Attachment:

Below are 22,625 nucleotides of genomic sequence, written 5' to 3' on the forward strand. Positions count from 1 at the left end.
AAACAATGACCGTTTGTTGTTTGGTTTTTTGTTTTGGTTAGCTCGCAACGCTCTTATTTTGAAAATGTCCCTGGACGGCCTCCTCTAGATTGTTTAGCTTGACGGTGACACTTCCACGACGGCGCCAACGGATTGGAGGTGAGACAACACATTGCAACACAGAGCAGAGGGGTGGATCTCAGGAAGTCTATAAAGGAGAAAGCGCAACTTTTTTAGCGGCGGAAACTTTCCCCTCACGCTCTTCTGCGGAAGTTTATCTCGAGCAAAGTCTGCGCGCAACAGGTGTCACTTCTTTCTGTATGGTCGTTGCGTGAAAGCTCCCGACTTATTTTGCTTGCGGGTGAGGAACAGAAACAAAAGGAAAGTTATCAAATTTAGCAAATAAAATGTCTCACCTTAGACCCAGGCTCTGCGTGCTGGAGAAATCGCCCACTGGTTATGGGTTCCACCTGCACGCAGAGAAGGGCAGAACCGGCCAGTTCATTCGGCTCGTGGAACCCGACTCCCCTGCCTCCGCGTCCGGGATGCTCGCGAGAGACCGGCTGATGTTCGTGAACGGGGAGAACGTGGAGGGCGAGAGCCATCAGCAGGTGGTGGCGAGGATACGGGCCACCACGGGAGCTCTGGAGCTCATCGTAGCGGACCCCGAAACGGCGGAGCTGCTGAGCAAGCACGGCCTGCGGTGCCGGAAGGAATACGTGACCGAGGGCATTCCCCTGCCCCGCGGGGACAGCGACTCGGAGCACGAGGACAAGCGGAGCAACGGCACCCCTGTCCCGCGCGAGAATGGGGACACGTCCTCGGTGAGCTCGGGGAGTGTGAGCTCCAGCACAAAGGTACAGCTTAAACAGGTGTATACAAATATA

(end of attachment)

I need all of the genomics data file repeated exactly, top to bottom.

Below are 22,625 nucleotides of genomic sequence, written 5' to 3' on the forward strand. Positions count from 1 at the left end.
AAACAATGACCGTTTGTTGTTTGGTTTTTTGTTTTGGTTAGCTCGCAACGCTCTTATTTTGAAAATGTCCCTGGACGGCCTCCTCTAGATTGTTTAGCTTGACGGTGACACTTCCACGACGGCGCCAACGGATTGGAGGTGAGACAACACATTGCAACACAGAGCAGAGGGGTGGATCTCAGGAAGTCTATAAAGGAGAAAGCGCAACTTTTTTAGCGGCGGAAACTTTCCCCTCACGCTCTTCTGCGGAAGTTTATCTCGAGCAAAGTCTGCGCGCAACAGGTGTCACTTCTTTCTGTATGGTCGTTGCGTGAAAGCTCCCGACTTATTTTGCTTGCGGGTGAGGAACAGAAACAAAAGGAAAGTTATCAAATTTAGCAAATAAAATGTCTCACCTTAGACCCAGGCTCTGCGTGCTGGAGAAATCGCCCACTGGTTATGGGTTCCACCTGCACGCAGAGAAGGGCAGAACCGGCCAGTTCATTCGGCTCGTGGAACCCGACTCCCCTGCCTCCGCGTCCGGGATGCTCGCGAGAGACCGGCTGATGTTCGTGAACGGGGAGAACGTGGAGGGCGAGAGCCATCAGCAGGTGGTGGCGAGGATACGGGCCACCACGGGAGCTCTGGAGCTCATCGTAGCGGACCCCGAAACGGCGGAGCTGCTGAGCAAGCACGGCCTGCGGTGCCGGAAGGAATACGTGACCGAGGGCATTCCCCTGCCCCGCGGGGACAGCGACTCGGAGCACGAGGACAAGCGGAGCAACGGCACCCCTGTCCCGCGCGAGAATGGGGACACGTCCTCGGTGAGCTCGGGGAGTGTGAGCTCCAGCACAAAGGTACAGCTTAAACAGGTGTATACAAATATA